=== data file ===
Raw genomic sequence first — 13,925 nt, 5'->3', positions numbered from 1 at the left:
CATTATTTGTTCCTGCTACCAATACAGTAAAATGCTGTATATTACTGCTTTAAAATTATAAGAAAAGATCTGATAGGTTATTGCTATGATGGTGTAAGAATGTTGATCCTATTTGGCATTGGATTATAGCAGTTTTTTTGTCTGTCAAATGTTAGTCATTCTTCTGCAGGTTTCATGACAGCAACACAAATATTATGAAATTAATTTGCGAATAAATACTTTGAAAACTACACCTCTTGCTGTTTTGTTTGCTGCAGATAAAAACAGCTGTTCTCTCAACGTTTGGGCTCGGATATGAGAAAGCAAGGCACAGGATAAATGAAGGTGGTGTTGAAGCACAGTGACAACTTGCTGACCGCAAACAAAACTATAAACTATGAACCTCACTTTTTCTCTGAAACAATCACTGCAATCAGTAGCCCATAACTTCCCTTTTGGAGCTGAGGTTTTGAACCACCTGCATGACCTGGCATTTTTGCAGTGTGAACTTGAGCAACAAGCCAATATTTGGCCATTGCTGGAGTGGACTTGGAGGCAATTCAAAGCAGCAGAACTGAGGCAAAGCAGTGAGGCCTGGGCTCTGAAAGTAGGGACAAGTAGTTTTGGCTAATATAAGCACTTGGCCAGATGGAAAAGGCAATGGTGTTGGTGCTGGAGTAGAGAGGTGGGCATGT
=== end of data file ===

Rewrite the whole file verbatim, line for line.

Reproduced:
Raw genomic sequence first — 13,925 nt, 5'->3', positions numbered from 1 at the left:
CATTATTTGTTCCTGCTACCAATACAGTAAAATGCTGTATATTACTGCTTTAAAATTATAAGAAAAGATCTGATAGGTTATTGCTATGATGGTGTAAGAATGTTGATCCTATTTGGCATTGGATTATAGCAGTTTTTTTGTCTGTCAAATGTTAGTCATTCTTCTGCAGGTTTCATGACAGCAACACAAATATTATGAAATTAATTTGCGAATAAATACTTTGAAAACTACACCTCTTGCTGTTTTGTTTGCTGCAGATAAAAACAGCTGTTCTCTCAACGTTTGGGCTCGGATATGAGAAAGCAAGGCACAGGATAAATGAAGGTGGTGTTGAAGCACAGTGACAACTTGCTGACCGCAAACAAAACTATAAACTATGAACCTCACTTTTTCTCTGAAACAATCACTGCAATCAGTAGCCCATAACTTCCCTTTTGGAGCTGAGGTTTTGAACCACCTGCATGACCTGGCATTTTTGCAGTGTGAACTTGAGCAACAAGCCAATATTTGGCCATTGCTGGAGTGGACTTGGAGGCAATTCAAAGCAGCAGAACTGAGGCAAAGCAGTGAGGCCTGGGCTCTGAAAGTAGGGACAAGTAGTTTTGGCTAATATAAGCACTTGGCCAGATGGAAAAGGCAATGGTGTTGGTGCTGGAGTAGAGAGGTGGGCATGT